Talvihorros and Valles

Bass Clef
William Brittelle
Calvin Cardioid
John Daly
Delta Funktionen
DJ W!ld
Petar Dundov
Kyle Bobby Dunn
Hildur Gudnadottir
Kristian Heikkila
Stephen Hummel
I've Lost
Jamie Jones
Monika Kruse
Deniz Kurtel
Motion Sickness T. Travel
Maayan Nidam
Alex Niggemann
Padang Food Tigers
The Pirate Ship Quintet
Plvs Vltra
Sankt Otten
Simon Scott
Wadada Leo Smith
Robert Scott Thompson
Wes Willenbring

Compilations / Mixes
Air Texture II
Nic Fanciulli
GoGo Get Down

Gone Beyond / Mumbles
Maps and Diagrams
Time Dilation

John Daly: Sunburst
Drumpoet Community

If there's one thing that the fifty-two-minute Sunburst brings into sharp relief, it's John Daly's exceptional skills as a craftsman. The incremental approach he uses to build an arrangement is one of the ten-track recording's primary pleasures, with the producer layering one instrument and pattern upon another with patience and circumspection. Melodically, he's no slouch either, as becomes clear after even just a single run-through of the album material. Hailing from Cork, Ireland, Daly first surfaced in 2005 on his then newly founded label, Feel Music, and has spent the years since refining a style that one might characterize as an organic fusion of house, techno, electro, and dub. It's clean and polished but not so overworked that it's drained of vitality.

The suitably radiant title cut opens the album on a heavily synthetic note, with chiming keyboards and washes establishing the widescreen vibe before other instruments appear. “Release” opts for a more robotic, Detroit-influenced delivery, with sci-fi synths waxing poetically about some lost techno paradise against a backdrop of jittery electro patterns and hefty bass pulses. “Moon Pool” stands out for being one of the album's most fiery cuts in having rhythms that build so fiercely they threaten to veer out of control. That's a good thing, by the way, on an album whose tracks can sometimes feel a little too much like they're on a tight leash. Daly wisely keeps the energy level high in the tracks that follow (“I Got Bells” and “All Night”) before ending the album on a incandescent high with “Daybreak,” filled as it is with hyperactive rhythms and dub-inflected splendour.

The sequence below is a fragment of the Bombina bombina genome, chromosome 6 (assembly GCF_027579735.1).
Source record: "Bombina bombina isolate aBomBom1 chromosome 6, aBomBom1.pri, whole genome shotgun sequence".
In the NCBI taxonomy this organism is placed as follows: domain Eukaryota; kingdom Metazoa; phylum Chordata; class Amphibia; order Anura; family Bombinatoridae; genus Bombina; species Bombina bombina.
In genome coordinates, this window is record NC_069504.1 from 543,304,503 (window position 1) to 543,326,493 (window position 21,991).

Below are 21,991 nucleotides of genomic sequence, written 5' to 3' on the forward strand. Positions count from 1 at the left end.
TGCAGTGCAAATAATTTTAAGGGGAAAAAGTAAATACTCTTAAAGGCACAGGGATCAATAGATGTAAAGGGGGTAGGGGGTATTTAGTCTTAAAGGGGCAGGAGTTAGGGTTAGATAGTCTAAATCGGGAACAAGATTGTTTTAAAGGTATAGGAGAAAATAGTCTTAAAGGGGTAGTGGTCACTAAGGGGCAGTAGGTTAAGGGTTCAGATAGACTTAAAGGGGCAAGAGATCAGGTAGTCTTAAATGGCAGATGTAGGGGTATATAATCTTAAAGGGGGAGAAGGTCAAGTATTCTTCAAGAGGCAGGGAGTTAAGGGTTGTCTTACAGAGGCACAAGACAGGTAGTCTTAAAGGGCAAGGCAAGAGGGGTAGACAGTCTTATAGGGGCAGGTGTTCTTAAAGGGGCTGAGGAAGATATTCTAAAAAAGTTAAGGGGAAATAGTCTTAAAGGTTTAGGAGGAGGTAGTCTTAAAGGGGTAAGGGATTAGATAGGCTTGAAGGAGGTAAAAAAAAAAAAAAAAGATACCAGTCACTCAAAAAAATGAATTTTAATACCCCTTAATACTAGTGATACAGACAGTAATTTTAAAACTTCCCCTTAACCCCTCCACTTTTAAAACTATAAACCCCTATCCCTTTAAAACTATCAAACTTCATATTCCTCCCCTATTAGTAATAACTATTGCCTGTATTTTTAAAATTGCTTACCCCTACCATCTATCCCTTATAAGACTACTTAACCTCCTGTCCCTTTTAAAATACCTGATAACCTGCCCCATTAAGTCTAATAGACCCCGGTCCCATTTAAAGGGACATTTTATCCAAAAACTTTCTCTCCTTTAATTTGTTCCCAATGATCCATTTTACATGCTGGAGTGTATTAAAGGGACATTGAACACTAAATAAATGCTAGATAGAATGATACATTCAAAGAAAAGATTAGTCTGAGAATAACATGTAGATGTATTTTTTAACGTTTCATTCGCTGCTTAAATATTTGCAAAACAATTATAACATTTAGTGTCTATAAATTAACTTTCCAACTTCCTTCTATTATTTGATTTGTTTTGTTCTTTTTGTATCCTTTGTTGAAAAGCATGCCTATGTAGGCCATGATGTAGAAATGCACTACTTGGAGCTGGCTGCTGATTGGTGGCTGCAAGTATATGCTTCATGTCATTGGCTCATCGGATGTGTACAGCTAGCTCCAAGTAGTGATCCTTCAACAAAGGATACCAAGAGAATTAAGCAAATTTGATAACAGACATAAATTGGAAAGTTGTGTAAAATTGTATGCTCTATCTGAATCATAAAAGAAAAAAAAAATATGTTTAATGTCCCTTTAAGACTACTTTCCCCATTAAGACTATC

Donning a critic's hat, one would describe Sunburst as a never less than satisfying collection but also one that's no game-changer. Though Daly consistently hits his target, it's positioned only modestly high in terms of originality, making Sunburst more recommendable as a sterling work of craft as opposed to innovation. Having said that, it's hard to deny the multiple charms that “Promenade” and “Daybreak” have to offer, with the luscious tracks, like many others on the release, offering sparkling arguments for Daly's production acumen.

June 2012